Baltimore’s 309th homicide victim of 2017 was shot in one of the city’s most violent neighborhoods, and, as it was later revealed, he was about to testify in a criminal case.
But what set this killing apart from the others with which it shares the barest of outlines is that Sean Suiter was also a Baltimore homicide detective. He was shot one day before he was scheduled to testify to a grand jury investigating fellow officers, though police officials said they don’t believe that had anything to do with his death — and, as of early December, police had not ruled out the possibility that Suiter took his own life.
But in one incident, much of what plagued the city seemed to converge: the now-two-year spike in homicides and other crimes, the seeming inability of police and city officials to curtail them, and a troubled force beset by scandal even as it had embarked on a major, federally mandated series of reforms.
Here is a review of some of the major crime news of the year:
On Nov. 30, the number of homicides reached 318, the same as the total for 2016, and almost immediately surpassed it. On Dec. 27, the city reached 343 homicides and a new record for killings per capita. It was a continuation of a rise that began in 2015, when violence in the city spiked after the rioting that followed the police-custody fatal injury of Freddie Gray. Even in a city that can seem numbed by unrelenting homicides, a number of killings drew particular outrage: On June 12, Charmaine Wilson was shot in West Baltimore after calling police to report that one of her eight children was being bullied and his bike seat was stolen. There was a rise in elderly victims, including 97-year-old Waddell Tate, who was killed in July in his home in an East Baltimore neighborhood where he was known as “Pop-Pop.” In November, a Locust Point man was killed during a robbery after he stopped by a convenience store for a snack after work. Living and working in an area that had experienced a rash of violent crime, the 41-year-old had told co-workers at a Federal Hill restaurant that if he were targeted, he wouldn’t go down without a fight. The relentless violence prompted a West Baltimore woman, Erricka Bridgeford, to call for a 72-hour ceasefire in August and again in November, drawing much support for her simple message: “Nobody kill anybody.” Even though the homicides didn’t end, Bridgeford has said the effort has encouraged people not to give in to despair and accept rampant violence as a given.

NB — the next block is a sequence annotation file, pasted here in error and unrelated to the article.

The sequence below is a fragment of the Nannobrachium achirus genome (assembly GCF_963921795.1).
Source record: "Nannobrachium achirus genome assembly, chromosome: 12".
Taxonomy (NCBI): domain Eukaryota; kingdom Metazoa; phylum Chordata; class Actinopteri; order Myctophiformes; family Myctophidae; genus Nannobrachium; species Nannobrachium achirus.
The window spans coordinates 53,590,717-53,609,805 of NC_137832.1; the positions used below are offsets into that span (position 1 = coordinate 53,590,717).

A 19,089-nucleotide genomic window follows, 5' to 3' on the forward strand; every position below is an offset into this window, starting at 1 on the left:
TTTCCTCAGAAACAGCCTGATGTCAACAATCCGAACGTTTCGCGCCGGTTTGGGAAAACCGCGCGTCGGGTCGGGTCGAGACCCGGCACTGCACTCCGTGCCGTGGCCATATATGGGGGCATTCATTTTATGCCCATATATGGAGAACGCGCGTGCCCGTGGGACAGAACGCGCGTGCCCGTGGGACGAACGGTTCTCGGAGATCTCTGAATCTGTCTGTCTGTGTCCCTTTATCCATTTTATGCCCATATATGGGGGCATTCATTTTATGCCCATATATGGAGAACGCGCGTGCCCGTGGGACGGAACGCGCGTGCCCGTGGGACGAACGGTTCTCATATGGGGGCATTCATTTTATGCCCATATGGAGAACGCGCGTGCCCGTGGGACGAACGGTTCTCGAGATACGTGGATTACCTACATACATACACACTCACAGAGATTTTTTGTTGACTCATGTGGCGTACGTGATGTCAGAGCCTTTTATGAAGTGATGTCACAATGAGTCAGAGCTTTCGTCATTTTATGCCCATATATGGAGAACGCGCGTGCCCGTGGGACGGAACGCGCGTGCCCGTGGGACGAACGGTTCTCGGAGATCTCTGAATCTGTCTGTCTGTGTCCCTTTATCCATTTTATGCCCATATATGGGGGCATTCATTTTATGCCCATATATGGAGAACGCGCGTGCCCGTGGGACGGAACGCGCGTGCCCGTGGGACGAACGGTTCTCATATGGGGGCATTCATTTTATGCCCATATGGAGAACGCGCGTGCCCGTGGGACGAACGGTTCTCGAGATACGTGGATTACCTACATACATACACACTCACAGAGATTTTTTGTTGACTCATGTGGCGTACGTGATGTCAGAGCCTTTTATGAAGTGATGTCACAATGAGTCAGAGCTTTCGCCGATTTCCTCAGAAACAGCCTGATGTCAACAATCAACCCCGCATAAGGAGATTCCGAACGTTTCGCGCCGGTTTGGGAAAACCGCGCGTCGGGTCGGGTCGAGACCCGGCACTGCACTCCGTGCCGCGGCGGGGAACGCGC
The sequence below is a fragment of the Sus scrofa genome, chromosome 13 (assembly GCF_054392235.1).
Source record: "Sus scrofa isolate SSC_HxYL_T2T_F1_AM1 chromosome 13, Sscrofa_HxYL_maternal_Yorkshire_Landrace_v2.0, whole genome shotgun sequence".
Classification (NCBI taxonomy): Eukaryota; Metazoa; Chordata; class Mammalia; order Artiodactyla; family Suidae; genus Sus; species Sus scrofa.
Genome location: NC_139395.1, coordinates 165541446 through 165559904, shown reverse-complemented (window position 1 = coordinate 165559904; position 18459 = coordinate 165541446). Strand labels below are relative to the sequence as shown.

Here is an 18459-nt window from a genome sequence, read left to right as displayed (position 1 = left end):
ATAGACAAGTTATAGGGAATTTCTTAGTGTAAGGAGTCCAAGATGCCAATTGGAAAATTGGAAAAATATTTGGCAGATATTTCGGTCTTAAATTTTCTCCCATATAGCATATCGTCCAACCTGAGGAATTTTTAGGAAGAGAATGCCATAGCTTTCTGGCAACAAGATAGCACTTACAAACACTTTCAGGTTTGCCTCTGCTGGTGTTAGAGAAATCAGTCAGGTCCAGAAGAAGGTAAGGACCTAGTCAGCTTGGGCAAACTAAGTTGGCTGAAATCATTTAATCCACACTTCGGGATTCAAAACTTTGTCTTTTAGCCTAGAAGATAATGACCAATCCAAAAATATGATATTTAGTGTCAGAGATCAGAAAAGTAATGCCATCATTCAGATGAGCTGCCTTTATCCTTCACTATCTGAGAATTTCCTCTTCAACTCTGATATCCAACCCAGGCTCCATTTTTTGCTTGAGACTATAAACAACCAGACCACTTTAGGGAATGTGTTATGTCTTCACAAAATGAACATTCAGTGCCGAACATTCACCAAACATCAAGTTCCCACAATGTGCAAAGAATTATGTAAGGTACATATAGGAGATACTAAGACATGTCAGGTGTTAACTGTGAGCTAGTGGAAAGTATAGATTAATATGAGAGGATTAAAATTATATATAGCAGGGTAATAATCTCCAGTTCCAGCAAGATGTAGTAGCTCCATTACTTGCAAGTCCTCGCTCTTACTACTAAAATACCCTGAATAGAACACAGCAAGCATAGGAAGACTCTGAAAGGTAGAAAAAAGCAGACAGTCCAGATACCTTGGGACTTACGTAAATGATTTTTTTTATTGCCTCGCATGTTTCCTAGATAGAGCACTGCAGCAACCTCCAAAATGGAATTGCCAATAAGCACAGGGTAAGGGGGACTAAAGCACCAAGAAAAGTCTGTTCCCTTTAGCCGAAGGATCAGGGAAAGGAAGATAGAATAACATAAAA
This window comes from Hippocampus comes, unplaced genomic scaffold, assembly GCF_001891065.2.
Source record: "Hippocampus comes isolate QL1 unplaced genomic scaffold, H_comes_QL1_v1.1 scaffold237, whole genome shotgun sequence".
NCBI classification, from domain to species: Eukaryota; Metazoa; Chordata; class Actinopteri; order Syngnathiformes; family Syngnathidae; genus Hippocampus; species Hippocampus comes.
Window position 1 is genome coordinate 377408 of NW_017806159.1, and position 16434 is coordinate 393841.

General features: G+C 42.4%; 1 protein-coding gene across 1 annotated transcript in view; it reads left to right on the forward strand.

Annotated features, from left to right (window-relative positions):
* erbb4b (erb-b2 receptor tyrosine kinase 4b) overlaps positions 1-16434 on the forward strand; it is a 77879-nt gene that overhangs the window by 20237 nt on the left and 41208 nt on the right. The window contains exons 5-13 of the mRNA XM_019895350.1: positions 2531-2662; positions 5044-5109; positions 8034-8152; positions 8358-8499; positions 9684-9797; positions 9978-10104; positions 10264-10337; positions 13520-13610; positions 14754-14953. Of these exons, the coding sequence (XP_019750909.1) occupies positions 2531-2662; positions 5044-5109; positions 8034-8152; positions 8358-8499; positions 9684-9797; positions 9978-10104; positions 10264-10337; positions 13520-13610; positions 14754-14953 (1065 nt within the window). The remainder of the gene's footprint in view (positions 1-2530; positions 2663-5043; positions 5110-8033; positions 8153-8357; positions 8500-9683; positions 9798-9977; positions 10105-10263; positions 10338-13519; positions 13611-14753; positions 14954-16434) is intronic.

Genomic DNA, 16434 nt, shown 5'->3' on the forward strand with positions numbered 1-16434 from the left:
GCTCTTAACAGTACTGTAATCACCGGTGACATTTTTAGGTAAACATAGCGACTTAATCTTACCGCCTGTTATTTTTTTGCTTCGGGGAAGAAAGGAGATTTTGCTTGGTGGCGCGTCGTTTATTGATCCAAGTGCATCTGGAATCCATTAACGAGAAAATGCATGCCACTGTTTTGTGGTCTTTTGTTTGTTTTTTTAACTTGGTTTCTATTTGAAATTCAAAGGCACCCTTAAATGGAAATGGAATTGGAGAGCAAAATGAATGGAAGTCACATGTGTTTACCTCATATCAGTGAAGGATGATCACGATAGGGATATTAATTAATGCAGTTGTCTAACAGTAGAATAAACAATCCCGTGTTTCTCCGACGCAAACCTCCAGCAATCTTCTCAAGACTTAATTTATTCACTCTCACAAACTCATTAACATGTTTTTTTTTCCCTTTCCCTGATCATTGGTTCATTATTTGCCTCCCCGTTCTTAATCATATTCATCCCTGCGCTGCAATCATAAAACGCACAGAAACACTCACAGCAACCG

Carjackings went up, as did arrests of juveniles for assaults and robberies. Many people said how unsafe they felt walking or even driving in the city. “Violence in the city is out of control,” Mayor Catherine Pugh declared on Nov. 9, ordering 30 city agency heads to meet every morning with Police Commissioner Kevin Davis to coordinate crime-reduction strategies. It was only the latest effort in a year in which police tried multiple tactics: In January, for example, Davis reassigned 100 officers to patrol duty to get more presence on the streets; in March, he ordered plainclothes officers, known on the street as “knockers” and “jump-out boys” for what some felt was harassment tactics, back into uniform; in June, after a particularly violent 24 hours, he temporarily upped standard shifts from 10 to 12 hours.
Police corruption case
The federal racketeering case against members of the elite Gun Trace Task Force began with seven officers charged on March 1 with robbing people, falsifying reports and claiming unworked overtime. Eventually, two other officers would be charged, including a former Baltimore officer now with the Philadelphia Police Department. There were allegations that a suspected drug dealer was killed over a debt he couldn’t pay because one of the indicted officers had robbed him of $10,000. Others were robbed of birthday or rent money, the indictment said. One officer who pleaded guilty acknowledged that he protected a ring of heroin dealers.
Finally, after Suiter’s death, additional charges were filed against one of the indicted officers, Detective Wayne Jenkins. Prosecutors said Jenkins planted drugs on a suspect and sent Suiter to “find” them. On Dec. 1, saying he was “growing increasingly uncomfortable that my homicide detectives do not know all of the facts known to the FBI and the U.S. Attorney’s Office,” Davis asked the FBI to investigate Suiter’s death. The FBI declined, saying it has no evidence to suggest Suiter’s death was “directly connected” to the corruption probe or any other federal case.